The Red Sox signed both Pedro and Josh Beckett to deals shortly after acquiring them in their final years before FA. I imagine the acquiring team has an edge in signing a guy.

It may be somewhat difficult to ID a guy who is willing to sign a deal. On the other hand, if he's represented by Scott Boras, I would assume he's planning to hit the open market.
   19. Rally Posted: January 07, 2021 at 02:30 PM (#5997979)
Looking at trades where a young star player was traded with exactly 1 year to go before free agency:

Resigned:
Betts
Goldschmidt
Shawn Green ( I think he qualifies)
Adrian Gonzalez
Jim Edmonds

Traded again in midseason, resigned with team:
Matt Holliday

Proceeded to free agency:
Shin Soo Choo
Johnny Damon
JD Drew
Justin Upton
Jason Heyward

So 50/50. Didnt look at pitchers
   20. Adam Starblind Posted: January 07, 2021 at 02:34 PM (#5997983)
Fans might be happy about that. But the point of a baseball team isn't to win baseball games, it's to make money.


This is when I stopped reading.
   21. snapper (history's 42nd greatest monster) Posted: January 07, 2021 at 02:35 PM (#5997985)
I love the word resign/resigned. It's a contranym. It means both to stay and to quit, depending on pronunciation.
   22. Ron J Posted: January 07, 2021 at 02:36 PM (#5997987)
#5 You do get the sole rights to negotiate for an extended period. That has to have some value. How much? As you say, sample size is small but lots of players who weren't traded also sign extensions in the year before they become free agents and it strikes me that this is where I'd look.
   23. Rally Posted: January 07, 2021 at 02:36 PM (#5997988)

The Red Sox signed both Pedro and Josh Beckett to deals shortly after acquiring them in their final years before FA. I imagine the acquiring team has an edge in signing a guy.


Beckett would have been there 2 years if he was determined to test free agency. Four full years with the Marlins + a late season call up in 2001
   24. SoSH U at work Posted: January 07, 2021 at 02:37 PM (#5997989)
So 50/50.


Four of the guys who reached FA (Choo, Damon and Drew), plus Holliday, were represented by Boras. None of the five who signed deals were.
   25. Zonk Opposes Trial by Combat Posted: January 07, 2021 at 02:38 PM (#5997990)
I suppose this makes me feel marginally better about the Darvish trade. I know it's only one remaining year of team control for Lindor, but this is a dreadfully awful trade for Cleveland.
   26. Adam Starblind Posted: January 07, 2021 at 02:39 PM (#5997992)
So 50/50. Didnt look at pitchers


That strikes me as quite a high ratio. In a fictional universe where every team had the need and resources, you'd expect the odds to be 1 in 30. In the real world, you'd expect a young star FA to have, what, a half dozen teams competing for him?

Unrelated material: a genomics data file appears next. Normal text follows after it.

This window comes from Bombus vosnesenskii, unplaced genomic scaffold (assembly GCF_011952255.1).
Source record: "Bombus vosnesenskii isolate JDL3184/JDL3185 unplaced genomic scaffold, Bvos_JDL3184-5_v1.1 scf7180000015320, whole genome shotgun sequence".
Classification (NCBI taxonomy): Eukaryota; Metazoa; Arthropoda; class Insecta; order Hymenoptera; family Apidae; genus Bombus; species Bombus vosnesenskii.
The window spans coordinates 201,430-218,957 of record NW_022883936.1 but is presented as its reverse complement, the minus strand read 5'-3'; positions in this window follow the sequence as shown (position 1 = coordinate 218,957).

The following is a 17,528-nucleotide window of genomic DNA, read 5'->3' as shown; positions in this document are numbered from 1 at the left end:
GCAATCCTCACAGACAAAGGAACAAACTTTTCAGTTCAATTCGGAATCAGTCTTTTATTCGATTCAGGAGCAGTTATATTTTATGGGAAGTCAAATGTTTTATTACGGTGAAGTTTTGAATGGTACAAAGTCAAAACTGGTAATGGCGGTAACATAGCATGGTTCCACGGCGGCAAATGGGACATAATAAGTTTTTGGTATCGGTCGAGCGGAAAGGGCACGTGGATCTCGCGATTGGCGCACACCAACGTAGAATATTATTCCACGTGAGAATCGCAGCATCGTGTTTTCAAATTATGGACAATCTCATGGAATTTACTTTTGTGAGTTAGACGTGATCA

27. SoSH U at work Posted: January 07, 2021 at 02:42 PM (#5997995)
n a fictional universe where every team had the need and resources, you'd expect the odds to be 1 in 30. In the real world, you'd expect a young star FA to have, what, a half dozen teams competing for him?


But as Ron J mentioned, we already know that players are willing to forego FA and sign long-term deals with their own clubs. It happens regularly. So it shouldn't be surprising that if an acquiring team is willing to bring out the big checkbook for the new acquisition, the player will go for the bird in hand option.
   28. Adam Starblind Posted: January 07, 2021 at 02:43 PM (#5997996)
But as Ron J mentioned, we already know that players are willing to forego FA and sign long-term deals with their own clubs. It happens regularly. So it shouldn't be surprising that if an acquiring team is willing to bring out the big checkbook for the new acquisition, the player will go for the bird in hand option.


Of course. I think that proves my point -- you want the bird in your hand. (I think in my post the player is the bird and the team has the hand.)
   29. Ron J Posted: January 07, 2021 at 02:44 PM (#5997997)
#26 I know in hockey it's common for the team to demand permission to talk to the player -- get a sense as to how open he is to staying with the new team.
   30. JRVJ Posted: January 07, 2021 at 02:44 PM (#5997998)
On the one hand, it's great to see two teams (Padres & Mets) genuinely trying to improve themselves.

On the other hand, it's just terrible to see a team like Cleveland tearing down like this (I mind it a little less with Tampa, because they are absolute warlocks at pulling it off).

In any case, w/ Lindor & Carrasco now with the Mets, that should make the destination of the top FAs a little clearer (e.g., it's hard for me to see Bauer going to the Mets).